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Summer School 2021

Islam and science: yesterday, today and the future


Emeritus Professor Anwar Suleman Mall, University of Cape Town

In 2006 the prestigious scientific journal Nature published four articles in a news feature column on the state of science in the Islamic world, with a focus on the ‘oil rich’ Middle East. These reports and subsequent ones raised concern regarding the ‘scant support for science and technology’ in the Arab states. Mindful of the words of the physicist Jim Al-Khalili that Western cultural and scientific thought is indebted to the work, more than a thousand years ago, of ‘The Golden Age of Arabic Science’, this course is designed to chart the history and analyse the reasons for the decline of science in the Muslim world over centuries up to very recent times. The final lecture will show that there seems to be some reason for optimism from the late twentieth century onwards. 



1. Introduction: a historical background to Islam

2. Early history of scientific thought in the Arab world

3. Some scientific personalities in the Arab Golden Age of Science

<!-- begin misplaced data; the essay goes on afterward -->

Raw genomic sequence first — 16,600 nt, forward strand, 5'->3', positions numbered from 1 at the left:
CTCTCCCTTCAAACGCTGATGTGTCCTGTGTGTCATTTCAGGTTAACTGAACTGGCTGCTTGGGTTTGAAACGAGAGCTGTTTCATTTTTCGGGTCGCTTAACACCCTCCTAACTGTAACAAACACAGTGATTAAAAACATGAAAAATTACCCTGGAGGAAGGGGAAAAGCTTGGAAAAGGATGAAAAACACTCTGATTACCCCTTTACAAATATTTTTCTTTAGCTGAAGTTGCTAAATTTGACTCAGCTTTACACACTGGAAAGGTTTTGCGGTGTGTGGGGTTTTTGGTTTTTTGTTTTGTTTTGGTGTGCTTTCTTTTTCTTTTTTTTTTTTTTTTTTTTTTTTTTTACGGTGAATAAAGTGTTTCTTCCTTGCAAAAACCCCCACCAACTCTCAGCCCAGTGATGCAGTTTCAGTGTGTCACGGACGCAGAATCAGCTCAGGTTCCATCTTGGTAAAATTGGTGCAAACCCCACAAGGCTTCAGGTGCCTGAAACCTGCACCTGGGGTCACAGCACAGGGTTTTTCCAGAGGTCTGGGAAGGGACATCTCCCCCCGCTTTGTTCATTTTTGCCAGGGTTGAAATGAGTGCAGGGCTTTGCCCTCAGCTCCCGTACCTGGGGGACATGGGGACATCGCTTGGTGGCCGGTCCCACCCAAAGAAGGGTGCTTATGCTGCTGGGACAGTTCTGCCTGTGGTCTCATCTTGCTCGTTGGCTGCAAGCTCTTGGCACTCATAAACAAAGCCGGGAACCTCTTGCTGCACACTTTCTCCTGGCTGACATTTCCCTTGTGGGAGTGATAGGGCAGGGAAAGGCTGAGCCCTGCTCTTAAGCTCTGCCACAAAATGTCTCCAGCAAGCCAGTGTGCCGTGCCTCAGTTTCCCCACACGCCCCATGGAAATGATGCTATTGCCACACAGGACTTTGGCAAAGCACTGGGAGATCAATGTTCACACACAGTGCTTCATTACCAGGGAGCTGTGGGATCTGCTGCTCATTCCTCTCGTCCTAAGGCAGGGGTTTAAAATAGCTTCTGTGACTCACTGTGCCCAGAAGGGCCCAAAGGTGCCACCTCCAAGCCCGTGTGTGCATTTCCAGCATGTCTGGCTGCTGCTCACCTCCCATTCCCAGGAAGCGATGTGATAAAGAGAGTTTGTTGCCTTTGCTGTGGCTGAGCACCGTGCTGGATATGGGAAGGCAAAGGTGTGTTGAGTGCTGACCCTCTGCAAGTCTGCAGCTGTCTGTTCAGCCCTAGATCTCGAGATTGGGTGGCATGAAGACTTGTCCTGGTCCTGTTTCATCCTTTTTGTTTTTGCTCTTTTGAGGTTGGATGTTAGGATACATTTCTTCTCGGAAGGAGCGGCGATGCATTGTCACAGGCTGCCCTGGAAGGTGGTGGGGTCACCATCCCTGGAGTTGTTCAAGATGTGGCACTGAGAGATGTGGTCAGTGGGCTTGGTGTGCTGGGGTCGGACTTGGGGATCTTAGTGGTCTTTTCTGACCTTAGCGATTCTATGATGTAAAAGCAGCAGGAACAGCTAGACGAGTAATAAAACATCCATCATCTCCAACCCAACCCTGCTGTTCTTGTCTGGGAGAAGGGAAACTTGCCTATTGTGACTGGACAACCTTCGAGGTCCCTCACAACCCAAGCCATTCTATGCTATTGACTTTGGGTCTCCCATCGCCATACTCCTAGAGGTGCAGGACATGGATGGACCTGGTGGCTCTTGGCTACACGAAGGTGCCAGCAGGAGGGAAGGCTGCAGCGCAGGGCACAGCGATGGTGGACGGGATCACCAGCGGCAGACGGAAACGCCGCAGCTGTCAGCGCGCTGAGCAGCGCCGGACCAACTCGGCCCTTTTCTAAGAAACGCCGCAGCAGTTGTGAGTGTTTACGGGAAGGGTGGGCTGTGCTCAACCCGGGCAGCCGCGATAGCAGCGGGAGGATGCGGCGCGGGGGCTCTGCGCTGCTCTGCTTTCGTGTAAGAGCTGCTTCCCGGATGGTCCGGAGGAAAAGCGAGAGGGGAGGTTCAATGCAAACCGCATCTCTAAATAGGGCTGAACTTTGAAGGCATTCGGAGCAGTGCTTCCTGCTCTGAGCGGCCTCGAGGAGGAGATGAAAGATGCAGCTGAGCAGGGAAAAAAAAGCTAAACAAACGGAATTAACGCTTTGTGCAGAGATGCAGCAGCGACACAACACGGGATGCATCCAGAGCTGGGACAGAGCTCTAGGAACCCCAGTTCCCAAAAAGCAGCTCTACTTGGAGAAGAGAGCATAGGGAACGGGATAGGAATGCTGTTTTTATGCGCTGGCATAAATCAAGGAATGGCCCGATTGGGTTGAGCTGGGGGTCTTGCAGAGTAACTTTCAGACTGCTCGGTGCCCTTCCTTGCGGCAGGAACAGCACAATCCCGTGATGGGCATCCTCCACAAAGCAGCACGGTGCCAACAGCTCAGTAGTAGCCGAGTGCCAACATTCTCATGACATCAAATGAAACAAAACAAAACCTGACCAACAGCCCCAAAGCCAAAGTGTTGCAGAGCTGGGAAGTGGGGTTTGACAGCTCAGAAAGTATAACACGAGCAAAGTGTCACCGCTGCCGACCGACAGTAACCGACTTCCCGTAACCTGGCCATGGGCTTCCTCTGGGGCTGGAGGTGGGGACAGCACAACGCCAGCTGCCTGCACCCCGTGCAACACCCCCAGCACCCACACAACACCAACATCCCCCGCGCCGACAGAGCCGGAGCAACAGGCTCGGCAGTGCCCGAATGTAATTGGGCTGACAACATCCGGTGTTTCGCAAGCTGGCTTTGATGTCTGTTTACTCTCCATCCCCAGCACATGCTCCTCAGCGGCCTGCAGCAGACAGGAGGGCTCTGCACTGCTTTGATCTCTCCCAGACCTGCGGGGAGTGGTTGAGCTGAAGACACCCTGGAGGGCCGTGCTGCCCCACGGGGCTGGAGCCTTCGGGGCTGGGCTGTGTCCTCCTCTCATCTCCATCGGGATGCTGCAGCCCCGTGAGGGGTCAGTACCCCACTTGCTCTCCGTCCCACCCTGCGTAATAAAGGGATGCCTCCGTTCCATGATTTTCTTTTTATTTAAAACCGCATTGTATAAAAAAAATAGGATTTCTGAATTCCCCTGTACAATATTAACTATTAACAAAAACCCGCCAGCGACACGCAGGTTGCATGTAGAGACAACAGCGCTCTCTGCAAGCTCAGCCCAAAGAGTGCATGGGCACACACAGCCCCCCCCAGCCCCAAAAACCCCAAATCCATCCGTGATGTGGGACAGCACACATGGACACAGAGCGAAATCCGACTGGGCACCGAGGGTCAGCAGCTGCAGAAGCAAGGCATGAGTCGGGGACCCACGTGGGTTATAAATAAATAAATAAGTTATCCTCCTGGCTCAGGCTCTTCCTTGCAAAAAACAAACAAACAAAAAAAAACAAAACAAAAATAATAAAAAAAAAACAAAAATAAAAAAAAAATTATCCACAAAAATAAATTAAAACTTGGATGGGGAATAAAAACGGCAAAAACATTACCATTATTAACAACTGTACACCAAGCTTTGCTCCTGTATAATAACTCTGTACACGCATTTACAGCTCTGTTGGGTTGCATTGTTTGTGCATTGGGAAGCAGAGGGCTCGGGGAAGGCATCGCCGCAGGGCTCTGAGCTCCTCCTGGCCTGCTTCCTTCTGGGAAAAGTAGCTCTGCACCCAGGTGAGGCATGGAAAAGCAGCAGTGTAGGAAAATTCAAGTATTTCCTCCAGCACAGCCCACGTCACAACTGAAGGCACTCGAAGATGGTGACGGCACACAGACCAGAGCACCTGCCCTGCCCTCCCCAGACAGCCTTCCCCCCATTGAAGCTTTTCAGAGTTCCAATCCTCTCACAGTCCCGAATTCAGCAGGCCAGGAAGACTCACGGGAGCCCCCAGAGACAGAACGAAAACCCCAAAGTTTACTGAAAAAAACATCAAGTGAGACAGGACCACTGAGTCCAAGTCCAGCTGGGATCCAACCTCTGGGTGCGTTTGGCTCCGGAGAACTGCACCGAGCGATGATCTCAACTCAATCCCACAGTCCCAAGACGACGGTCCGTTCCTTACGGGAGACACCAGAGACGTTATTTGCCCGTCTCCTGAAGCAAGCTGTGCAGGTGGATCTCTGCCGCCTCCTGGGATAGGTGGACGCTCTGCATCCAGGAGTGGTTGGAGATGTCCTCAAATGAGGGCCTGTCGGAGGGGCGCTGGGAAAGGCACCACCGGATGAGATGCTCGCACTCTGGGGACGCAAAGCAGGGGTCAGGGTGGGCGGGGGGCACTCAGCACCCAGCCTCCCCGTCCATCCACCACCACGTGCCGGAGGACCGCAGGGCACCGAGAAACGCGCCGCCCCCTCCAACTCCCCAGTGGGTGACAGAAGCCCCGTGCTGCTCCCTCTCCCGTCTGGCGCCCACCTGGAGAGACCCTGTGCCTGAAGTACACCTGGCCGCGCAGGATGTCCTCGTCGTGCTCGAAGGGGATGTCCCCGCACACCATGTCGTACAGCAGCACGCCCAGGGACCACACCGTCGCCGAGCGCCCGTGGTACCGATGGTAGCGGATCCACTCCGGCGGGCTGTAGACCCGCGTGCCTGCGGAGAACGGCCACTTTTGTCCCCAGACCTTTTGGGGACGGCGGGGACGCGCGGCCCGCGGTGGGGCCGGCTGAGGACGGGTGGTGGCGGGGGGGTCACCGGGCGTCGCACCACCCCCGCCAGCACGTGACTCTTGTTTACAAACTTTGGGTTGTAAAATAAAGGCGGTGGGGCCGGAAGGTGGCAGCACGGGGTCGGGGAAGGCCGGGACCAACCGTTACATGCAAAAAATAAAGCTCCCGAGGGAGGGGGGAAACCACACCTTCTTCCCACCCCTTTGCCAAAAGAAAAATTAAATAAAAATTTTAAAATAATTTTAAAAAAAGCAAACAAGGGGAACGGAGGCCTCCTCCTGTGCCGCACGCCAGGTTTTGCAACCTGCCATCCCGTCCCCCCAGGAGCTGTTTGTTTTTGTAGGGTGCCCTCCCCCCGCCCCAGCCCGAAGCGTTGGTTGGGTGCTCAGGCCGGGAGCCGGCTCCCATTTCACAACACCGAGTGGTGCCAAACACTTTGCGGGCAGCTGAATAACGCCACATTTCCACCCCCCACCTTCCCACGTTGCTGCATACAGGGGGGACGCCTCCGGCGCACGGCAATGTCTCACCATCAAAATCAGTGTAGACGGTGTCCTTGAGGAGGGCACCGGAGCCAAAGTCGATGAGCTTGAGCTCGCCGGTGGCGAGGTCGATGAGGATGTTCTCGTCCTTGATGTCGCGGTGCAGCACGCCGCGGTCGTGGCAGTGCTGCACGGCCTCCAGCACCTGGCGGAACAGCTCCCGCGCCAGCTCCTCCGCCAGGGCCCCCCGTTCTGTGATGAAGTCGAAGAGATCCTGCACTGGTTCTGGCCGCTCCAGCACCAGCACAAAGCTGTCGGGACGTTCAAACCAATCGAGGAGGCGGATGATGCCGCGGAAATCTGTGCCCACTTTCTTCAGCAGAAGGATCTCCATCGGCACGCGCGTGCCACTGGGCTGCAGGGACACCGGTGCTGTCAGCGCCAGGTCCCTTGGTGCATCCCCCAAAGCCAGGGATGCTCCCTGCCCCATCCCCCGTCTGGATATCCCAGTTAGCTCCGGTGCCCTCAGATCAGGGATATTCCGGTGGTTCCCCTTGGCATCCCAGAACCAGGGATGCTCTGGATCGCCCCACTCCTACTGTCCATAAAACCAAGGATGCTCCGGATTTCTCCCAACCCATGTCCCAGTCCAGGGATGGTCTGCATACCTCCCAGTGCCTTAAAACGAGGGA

4. What modern historians and academics have to say

5. The New Islamic Enlightenment and concluding remarks


This course will be offered on the Microsoft Teams platform. Participants will be sent a link.


Recommended reading

Al-Khalili, J. 2010. Pathfinders: The Golden Age of Arabic Science. London: Penguin Books. 

Hoodbhoy, P. 1992. Islam and Science: Religious Orthodoxy and the Battle for Rationality. Kuala Lumpur, Malaysia: S. Abdul Majeed and Company.

 Ansary, M.T. 2010. Destiny Disrupted: a History of the World through Islamic Eyes. New York: PublicAffairs. 

de Bellaigue, C. 2017. The Islamic Enlightenment. The Modern Struggle Between Faith and Reason New York: Penguin Random House 

Armstrong, K. I. 2000. Islam, A Short History. Burlington, Vermont: Phoenix Books.


Date: 11–15 January
Time: 3.00 pm